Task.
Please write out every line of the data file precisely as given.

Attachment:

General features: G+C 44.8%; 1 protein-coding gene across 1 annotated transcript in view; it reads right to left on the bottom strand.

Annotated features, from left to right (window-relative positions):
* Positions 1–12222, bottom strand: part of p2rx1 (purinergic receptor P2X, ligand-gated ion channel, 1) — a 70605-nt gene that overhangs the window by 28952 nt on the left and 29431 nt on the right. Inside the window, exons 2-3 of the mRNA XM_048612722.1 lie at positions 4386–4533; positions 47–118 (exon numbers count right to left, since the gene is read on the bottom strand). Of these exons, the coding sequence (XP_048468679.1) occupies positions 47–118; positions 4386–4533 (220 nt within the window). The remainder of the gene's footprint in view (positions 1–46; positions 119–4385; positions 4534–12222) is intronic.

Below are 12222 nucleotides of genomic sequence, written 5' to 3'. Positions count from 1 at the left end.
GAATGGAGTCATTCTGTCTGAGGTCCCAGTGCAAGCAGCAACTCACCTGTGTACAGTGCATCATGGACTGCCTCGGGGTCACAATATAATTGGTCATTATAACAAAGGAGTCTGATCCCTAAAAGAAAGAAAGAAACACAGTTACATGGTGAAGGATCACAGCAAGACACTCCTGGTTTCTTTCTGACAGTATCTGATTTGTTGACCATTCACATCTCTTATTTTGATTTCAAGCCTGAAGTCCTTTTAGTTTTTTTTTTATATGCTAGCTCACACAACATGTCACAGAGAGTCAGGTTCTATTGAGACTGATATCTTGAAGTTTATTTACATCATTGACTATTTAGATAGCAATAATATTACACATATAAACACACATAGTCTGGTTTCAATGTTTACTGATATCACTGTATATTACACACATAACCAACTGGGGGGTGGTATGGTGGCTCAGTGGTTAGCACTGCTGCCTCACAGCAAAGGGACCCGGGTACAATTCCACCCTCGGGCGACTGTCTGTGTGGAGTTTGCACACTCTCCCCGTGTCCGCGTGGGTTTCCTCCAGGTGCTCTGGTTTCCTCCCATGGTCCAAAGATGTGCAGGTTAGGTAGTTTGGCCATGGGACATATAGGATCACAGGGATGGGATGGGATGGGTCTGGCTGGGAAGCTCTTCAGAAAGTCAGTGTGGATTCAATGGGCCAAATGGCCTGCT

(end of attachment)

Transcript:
General features: G+C 44.8%; 1 protein-coding gene across 1 annotated transcript in view; it reads right to left on the bottom strand.

Annotated features, from left to right (window-relative positions):
* Positions 1–12222, bottom strand: part of p2rx1 (purinergic receptor P2X, ligand-gated ion channel, 1) — a 70605-nt gene that overhangs the window by 28952 nt on the left and 29431 nt on the right. Inside the window, exons 2-3 of the mRNA XM_048612722.1 lie at positions 4386–4533; positions 47–118 (exon numbers count right to left, since the gene is read on the bottom strand). Of these exons, the coding sequence (XP_048468679.1) occupies positions 47–118; positions 4386–4533 (220 nt within the window). The remainder of the gene's footprint in view (positions 1–46; positions 119–4385; positions 4534–12222) is intronic.

Below are 12222 nucleotides of genomic sequence, written 5' to 3'. Positions count from 1 at the left end.
GAATGGAGTCATTCTGTCTGAGGTCCCAGTGCAAGCAGCAACTCACCTGTGTACAGTGCATCATGGACTGCCTCGGGGTCACAATATAATTGGTCATTATAACAAAGGAGTCTGATCCCTAAAAGAAAGAAAGAAACACAGTTACATGGTGAAGGATCACAGCAAGACACTCCTGGTTTCTTTCTGACAGTATCTGATTTGTTGACCATTCACATCTCTTATTTTGATTTCAAGCCTGAAGTCCTTTTAGTTTTTTTTTTATATGCTAGCTCACACAACATGTCACAGAGAGTCAGGTTCTATTGAGACTGATATCTTGAAGTTTATTTACATCATTGACTATTTAGATAGCAATAATATTACACATATAAACACACATAGTCTGGTTTCAATGTTTACTGATATCACTGTATATTACACACATAACCAACTGGGGGGTGGTATGGTGGCTCAGTGGTTAGCACTGCTGCCTCACAGCAAAGGGACCCGGGTACAATTCCACCCTCGGGCGACTGTCTGTGTGGAGTTTGCACACTCTCCCCGTGTCCGCGTGGGTTTCCTCCAGGTGCTCTGGTTTCCTCCCATGGTCCAAAGATGTGCAGGTTAGGTAGTTTGGCCATGGGACATATAGGATCACAGGGATGGGATGGGATGGGTCTGGCTGGGAAGCTCTTCAGAAAGTCAGTGTGGATTCAATGGGCCAAATGGCCTGCT